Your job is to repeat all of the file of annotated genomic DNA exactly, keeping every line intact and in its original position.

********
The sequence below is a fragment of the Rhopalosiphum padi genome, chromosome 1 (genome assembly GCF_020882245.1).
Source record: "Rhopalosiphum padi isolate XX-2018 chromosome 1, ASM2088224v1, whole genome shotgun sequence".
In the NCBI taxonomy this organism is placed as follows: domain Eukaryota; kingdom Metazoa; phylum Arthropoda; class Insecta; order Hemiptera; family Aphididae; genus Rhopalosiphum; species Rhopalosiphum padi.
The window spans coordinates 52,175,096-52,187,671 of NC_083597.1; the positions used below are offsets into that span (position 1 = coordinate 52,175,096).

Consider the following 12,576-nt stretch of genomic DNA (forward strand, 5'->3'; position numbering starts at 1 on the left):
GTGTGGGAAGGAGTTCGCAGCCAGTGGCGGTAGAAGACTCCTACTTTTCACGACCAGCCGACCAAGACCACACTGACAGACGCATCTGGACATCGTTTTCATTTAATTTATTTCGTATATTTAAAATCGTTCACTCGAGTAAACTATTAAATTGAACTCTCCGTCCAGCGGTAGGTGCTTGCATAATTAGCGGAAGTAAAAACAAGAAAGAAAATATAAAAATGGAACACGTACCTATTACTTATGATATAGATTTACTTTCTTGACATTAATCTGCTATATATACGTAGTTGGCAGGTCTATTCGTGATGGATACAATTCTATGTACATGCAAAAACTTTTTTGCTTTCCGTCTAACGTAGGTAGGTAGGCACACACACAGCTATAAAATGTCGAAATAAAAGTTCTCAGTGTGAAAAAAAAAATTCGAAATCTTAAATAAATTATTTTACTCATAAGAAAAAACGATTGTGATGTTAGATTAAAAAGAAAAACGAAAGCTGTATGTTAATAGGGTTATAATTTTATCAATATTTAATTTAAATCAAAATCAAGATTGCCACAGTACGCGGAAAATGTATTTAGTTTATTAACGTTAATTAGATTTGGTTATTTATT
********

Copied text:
The sequence below is a fragment of the Rhopalosiphum padi genome, chromosome 1 (genome assembly GCF_020882245.1).
Source record: "Rhopalosiphum padi isolate XX-2018 chromosome 1, ASM2088224v1, whole genome shotgun sequence".
In the NCBI taxonomy this organism is placed as follows: domain Eukaryota; kingdom Metazoa; phylum Arthropoda; class Insecta; order Hemiptera; family Aphididae; genus Rhopalosiphum; species Rhopalosiphum padi.
The window spans coordinates 52,175,096-52,187,671 of NC_083597.1; the positions used below are offsets into that span (position 1 = coordinate 52,175,096).

Consider the following 12,576-nt stretch of genomic DNA (forward strand, 5'->3'; position numbering starts at 1 on the left):
GTGTGGGAAGGAGTTCGCAGCCAGTGGCGGTAGAAGACTCCTACTTTTCACGACCAGCCGACCAAGACCACACTGACAGACGCATCTGGACATCGTTTTCATTTAATTTATTTCGTATATTTAAAATCGTTCACTCGAGTAAACTATTAAATTGAACTCTCCGTCCAGCGGTAGGTGCTTGCATAATTAGCGGAAGTAAAAACAAGAAAGAAAATATAAAAATGGAACACGTACCTATTACTTATGATATAGATTTACTTTCTTGACATTAATCTGCTATATATACGTAGTTGGCAGGTCTATTCGTGATGGATACAATTCTATGTACATGCAAAAACTTTTTTGCTTTCCGTCTAACGTAGGTAGGTAGGCACACACACAGCTATAAAATGTCGAAATAAAAGTTCTCAGTGTGAAAAAAAAAATTCGAAATCTTAAATAAATTATTTTACTCATAAGAAAAAACGATTGTGATGTTAGATTAAAAAGAAAAACGAAAGCTGTATGTTAATAGGGTTATAATTTTATCAATATTTAATTTAAATCAAAATCAAGATTGCCACAGTACGCGGAAAATGTATTTAGTTTATTAACGTTAATTAGATTTGGTTATTTATT